Sony Shutting Down Major CD Manufacturing Plant: Is The Disc Dead?

Well, it's probably nearing the end of an era. Of course, it's not totally unexpected, and analysts in the industry have seen this day coming for years. The CD is becoming a relic, and children born five to ten years from now will probably view the Compact Disc the same way that teenagers view the vinyl record today. The CD has had an incredible run. It has managed to last decades, and even in an increasingly digital world, the CD has remained a staple of the media and music industry. But that staple may be weakening.

Sony use to have three CD manufacturing plants in America. Now they have two. And soon, they'll have one. One also has to wonder how long it will be before Sony has none here. In Pitman, NJ, workers at Sony's CD manufacturing plant are bracing to deal with unemployment. CD sales are dropping tremendously, and there's just not enough demand to go around. The company is planning to soon shut down the facility, putting 300 workers out of work. According to a report at C|NET, a spokesperson for the company "cited an ailing U.S. economy and sagging interest in physical media as the reasons for the closure." In fact, an employee of the planet told the outlet that "the CD is dying."

One worker even confessed that his daughter is using fewer CDs, despite the fact that her actions are playing a tiny role in the loss of her dad's job. There's no question that iTunes and piracy have helped to kill off the CD. iTunes now sells more music than Walmart in America, and it's just far easier to download an MP3 than to go out and purchase a physical CD. Also, the piracy culture that started way back during the Napster era has flourished, and now people have an even more difficult time swallowing the purchase of a disc. It's not right, but even workers confess that it has played a role.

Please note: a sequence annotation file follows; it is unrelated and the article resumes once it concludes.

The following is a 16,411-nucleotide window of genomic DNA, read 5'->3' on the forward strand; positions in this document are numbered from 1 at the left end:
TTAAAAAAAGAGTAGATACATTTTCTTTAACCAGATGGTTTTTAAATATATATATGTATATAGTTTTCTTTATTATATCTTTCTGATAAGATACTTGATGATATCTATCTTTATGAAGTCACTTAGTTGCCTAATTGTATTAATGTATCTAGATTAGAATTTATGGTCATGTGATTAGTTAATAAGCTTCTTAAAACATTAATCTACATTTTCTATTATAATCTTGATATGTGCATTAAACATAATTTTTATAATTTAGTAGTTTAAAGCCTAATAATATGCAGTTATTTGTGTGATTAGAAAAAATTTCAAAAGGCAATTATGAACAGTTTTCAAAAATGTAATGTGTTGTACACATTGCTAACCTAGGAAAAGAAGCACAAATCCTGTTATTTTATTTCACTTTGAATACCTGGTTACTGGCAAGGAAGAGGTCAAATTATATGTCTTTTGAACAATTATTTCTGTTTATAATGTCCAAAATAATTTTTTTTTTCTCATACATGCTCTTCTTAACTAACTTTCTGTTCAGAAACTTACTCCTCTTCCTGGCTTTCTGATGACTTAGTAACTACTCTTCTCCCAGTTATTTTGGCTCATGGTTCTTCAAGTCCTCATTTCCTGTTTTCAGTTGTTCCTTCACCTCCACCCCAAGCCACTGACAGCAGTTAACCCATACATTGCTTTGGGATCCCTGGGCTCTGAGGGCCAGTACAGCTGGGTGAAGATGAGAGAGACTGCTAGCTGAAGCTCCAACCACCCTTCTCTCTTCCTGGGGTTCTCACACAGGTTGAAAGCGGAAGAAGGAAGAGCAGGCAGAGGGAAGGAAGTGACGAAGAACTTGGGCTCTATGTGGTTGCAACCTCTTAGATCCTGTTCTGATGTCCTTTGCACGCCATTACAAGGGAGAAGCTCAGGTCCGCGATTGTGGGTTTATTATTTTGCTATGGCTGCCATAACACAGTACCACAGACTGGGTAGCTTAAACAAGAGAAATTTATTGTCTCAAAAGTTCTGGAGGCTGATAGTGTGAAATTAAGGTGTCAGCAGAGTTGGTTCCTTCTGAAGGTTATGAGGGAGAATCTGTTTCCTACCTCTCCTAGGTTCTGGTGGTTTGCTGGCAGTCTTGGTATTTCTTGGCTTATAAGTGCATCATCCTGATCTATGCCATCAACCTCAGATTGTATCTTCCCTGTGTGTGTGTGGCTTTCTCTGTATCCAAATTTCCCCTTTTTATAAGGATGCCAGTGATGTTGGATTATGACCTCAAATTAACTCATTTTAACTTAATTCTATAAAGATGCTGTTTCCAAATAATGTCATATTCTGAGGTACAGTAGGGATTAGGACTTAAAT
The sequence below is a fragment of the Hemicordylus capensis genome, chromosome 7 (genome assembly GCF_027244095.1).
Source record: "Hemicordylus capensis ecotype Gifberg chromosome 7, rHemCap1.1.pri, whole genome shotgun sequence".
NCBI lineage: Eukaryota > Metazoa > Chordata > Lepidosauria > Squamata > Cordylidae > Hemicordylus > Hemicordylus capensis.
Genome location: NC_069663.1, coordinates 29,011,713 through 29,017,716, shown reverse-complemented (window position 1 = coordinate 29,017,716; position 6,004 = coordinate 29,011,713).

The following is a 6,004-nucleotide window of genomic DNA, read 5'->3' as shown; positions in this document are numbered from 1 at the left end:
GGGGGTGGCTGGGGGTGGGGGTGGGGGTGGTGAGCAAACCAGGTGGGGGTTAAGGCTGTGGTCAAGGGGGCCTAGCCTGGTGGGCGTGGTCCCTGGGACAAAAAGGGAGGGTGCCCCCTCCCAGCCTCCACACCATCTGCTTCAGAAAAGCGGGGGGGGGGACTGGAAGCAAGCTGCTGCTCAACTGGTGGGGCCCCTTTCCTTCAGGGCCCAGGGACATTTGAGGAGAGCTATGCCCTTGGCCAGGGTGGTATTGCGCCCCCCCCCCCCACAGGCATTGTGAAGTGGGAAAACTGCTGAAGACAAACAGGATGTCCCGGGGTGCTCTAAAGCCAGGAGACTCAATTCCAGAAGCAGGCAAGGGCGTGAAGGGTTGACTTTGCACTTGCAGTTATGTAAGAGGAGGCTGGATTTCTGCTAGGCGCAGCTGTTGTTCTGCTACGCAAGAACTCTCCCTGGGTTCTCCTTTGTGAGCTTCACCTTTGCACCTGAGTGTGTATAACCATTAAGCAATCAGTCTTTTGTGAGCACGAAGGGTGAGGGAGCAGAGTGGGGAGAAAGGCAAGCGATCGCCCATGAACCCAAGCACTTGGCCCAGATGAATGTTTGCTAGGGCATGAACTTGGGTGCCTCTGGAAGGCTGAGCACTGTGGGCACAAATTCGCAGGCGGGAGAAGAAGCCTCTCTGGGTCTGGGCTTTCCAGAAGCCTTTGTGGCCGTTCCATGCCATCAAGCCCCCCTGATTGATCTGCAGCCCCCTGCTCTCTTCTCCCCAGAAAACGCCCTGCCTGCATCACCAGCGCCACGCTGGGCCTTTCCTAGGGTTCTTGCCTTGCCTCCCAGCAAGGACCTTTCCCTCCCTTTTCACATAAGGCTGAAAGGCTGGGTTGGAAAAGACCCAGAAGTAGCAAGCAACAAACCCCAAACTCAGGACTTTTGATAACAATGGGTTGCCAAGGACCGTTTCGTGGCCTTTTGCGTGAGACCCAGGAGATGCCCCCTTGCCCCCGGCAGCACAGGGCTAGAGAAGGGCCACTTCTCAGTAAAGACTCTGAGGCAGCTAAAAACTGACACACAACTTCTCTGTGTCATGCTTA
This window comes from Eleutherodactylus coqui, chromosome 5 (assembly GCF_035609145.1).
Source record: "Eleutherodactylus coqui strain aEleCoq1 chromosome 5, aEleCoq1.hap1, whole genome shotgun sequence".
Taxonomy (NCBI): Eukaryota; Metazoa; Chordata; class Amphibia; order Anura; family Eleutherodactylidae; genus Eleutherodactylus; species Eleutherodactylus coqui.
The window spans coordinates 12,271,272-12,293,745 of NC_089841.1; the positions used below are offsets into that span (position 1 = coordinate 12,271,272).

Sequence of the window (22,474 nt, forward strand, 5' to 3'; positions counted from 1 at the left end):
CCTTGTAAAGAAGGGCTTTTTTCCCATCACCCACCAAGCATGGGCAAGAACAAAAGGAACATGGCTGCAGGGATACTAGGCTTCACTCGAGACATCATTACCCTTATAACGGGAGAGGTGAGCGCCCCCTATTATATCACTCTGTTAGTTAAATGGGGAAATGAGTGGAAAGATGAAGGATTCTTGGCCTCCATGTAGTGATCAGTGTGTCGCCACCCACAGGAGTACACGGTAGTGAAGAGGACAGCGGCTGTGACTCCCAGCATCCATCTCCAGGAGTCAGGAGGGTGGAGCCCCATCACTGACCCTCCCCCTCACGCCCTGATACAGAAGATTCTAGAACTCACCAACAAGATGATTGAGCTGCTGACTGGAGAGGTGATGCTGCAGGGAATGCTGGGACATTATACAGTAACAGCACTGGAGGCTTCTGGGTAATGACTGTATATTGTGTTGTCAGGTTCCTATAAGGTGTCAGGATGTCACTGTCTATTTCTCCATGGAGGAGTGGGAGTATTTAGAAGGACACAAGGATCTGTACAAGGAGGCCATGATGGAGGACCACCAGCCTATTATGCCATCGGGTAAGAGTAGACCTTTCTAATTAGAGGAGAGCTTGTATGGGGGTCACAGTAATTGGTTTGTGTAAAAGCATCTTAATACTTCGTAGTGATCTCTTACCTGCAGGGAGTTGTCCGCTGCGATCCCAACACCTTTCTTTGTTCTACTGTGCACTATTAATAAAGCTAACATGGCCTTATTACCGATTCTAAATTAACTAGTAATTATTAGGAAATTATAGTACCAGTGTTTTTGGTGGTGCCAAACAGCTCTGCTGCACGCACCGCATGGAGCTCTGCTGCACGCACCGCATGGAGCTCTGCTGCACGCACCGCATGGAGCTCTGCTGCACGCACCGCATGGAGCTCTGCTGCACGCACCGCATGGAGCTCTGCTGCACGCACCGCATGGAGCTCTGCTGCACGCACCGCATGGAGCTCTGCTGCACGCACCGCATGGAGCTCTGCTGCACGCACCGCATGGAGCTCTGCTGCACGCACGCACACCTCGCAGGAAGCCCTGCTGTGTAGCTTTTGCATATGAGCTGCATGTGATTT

When will the CD die out completely? We think there's still five to ten years of life left; educational sectors still rely heavily on CDs, and many PC game titles still ship on them. Broadband Internet isn't quite available "everywhere," so shipping things on CD is still effective in many sectors of the world. And beyond the CD, how long will the DVD last? With Vudu, Netflix and Amazon Video On Demand taking off, one has to wonder...

Tags:  Sony, closure
Via:  C|net
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